Çelik was also very upset because she thought she was "useless" at that point for her homeland. She, too believes that Americans did not grasp the significance of the coup attempt. "The reason people in America do not understand the seriousness of July 15 is that they consider the coup attempt only as a political event. When I told people how ordinary people living in Turkey were affected by the coup I think their seriousness towards July 15 changed."
The government indeed levied harsh criticism at the European Union for belittling the significance of the July 15 coup attempt as well. One of the things that Turkish officials and the people criticized was that European Union leaders did not pay a visit to Turkey in the wake of the coup attempt to show solidarity with the democratically elected government.
Taner İkiz was at the heart of the European Union that night. İkiz said he could not believe his eyes the moment he saw the news. "We were surprised when we first got the news. I was shocked. It must be because we think that such coups cannot happen anymore. But in a short period of time we overcame it and organized, and as a Turkish citizen in Belgium, upon calls from our President we went to the Turkish Embassy in Brussels in the middle of the night to protect our Turkish land in Belgium."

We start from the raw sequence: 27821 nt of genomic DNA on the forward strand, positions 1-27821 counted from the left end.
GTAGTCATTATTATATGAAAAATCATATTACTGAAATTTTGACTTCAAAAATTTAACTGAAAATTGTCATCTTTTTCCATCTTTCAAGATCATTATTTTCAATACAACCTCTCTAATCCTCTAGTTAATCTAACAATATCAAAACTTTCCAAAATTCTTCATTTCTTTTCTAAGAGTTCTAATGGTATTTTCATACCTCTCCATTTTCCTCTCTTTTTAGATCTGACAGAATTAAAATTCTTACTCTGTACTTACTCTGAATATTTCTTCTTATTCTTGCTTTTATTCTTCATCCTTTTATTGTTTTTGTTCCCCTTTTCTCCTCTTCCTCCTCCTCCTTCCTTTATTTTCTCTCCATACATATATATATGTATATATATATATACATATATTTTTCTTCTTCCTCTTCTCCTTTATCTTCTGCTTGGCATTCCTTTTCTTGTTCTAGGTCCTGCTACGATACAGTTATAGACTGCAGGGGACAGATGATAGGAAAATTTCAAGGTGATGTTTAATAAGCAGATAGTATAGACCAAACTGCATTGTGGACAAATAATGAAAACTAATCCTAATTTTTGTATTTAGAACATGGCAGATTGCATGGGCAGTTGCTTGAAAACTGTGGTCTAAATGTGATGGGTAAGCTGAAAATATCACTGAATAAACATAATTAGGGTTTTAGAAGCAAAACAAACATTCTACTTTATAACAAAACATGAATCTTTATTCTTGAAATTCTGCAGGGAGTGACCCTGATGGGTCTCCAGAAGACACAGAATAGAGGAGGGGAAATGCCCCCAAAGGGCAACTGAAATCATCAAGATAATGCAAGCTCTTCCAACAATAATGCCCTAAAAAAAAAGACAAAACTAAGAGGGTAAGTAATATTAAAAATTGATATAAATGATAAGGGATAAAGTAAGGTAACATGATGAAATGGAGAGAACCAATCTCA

İkiz suggests that some in Belgium were happy about the prospect of the success of the coup attempt. "Some thought that this coup attempt was successful. After it failed, they began to call it a theater and it was staged." He stressed that the importance of the coup attempt was not grasped in Belgium.
Yavuz Türkoğlu, a Turkish citizen in the German city of Munich, said he watched the events with worry and anger in front of the TV on July 15, 2016. "It struck us as a dream at first. As events unfolded we understood that it was really happening," Türkoğlu said.
Türkoğlu explains his feelings as he relives the moments. "We felt that we were helpless. We wanted to be there on the streets against the tanks, yet we were thousands of kilometers away. It was painful," he said with a heavy sigh.
The Turkish citizens in Munich strongly believe that the European Union and European officials let the Turkish government down in the wake of the coup attempt. He argues that Ankara was not given enough support.
This was also admitted by European officials, although much later. Then European Parliament President Martin Schulz said in September 2016, two months after the coup attempt, that European leaders did not show support for the Turkish government "in a timely manner."
"[Prime Minister Binali] Yıldırım spoke of a faction within the military that aimed at overthrowing the government through a coup. I would like to thank Mr. Yıldırım. We did not know of this and did not show the necessary reaction in a timely manner," Schulz said.
Also, another top EU official, First Vice-President of the European Commission Frans Timmermans said November 2016 that Turks are right to claim that Europe did not show enough support. "Europe could have been more generous in support and it underestimated what took place in Turkey," Timmermans said.